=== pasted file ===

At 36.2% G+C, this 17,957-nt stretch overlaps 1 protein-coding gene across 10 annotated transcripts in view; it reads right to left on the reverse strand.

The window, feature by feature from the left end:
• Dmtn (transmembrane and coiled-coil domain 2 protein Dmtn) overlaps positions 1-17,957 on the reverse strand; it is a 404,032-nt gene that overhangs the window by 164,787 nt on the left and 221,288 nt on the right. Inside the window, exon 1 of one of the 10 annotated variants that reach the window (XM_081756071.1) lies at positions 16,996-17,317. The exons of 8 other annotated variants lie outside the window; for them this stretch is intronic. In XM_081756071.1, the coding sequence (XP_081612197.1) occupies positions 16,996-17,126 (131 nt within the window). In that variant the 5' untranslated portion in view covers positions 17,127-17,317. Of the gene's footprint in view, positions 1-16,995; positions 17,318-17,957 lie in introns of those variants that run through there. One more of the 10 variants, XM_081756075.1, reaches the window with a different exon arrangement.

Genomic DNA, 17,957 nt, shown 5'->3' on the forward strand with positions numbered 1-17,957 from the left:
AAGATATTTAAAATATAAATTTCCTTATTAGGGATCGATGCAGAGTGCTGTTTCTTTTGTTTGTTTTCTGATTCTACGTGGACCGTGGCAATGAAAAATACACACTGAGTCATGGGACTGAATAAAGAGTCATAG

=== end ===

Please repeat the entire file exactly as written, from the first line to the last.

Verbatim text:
At 36.2% G+C, this 17,957-nt stretch overlaps 1 protein-coding gene across 10 annotated transcripts in view; it reads right to left on the reverse strand.

The window, feature by feature from the left end:
• Dmtn (transmembrane and coiled-coil domain 2 protein Dmtn) overlaps positions 1-17,957 on the reverse strand; it is a 404,032-nt gene that overhangs the window by 164,787 nt on the left and 221,288 nt on the right. Inside the window, exon 1 of one of the 10 annotated variants that reach the window (XM_081756071.1) lies at positions 16,996-17,317. The exons of 8 other annotated variants lie outside the window; for them this stretch is intronic. In XM_081756071.1, the coding sequence (XP_081612197.1) occupies positions 16,996-17,126 (131 nt within the window). In that variant the 5' untranslated portion in view covers positions 17,127-17,317. Of the gene's footprint in view, positions 1-16,995; positions 17,318-17,957 lie in introns of those variants that run through there. One more of the 10 variants, XM_081756075.1, reaches the window with a different exon arrangement.

Genomic DNA, 17,957 nt, shown 5'->3' on the forward strand with positions numbered 1-17,957 from the left:
AAGATATTTAAAATATAAATTTCCTTATTAGGGATCGATGCAGAGTGCTGTTTCTTTTGTTTGTTTTCTGATTCTACGTGGACCGTGGCAATGAAAAATACACACTGAGTCATGGGACTGAATAAAGAGTCATAG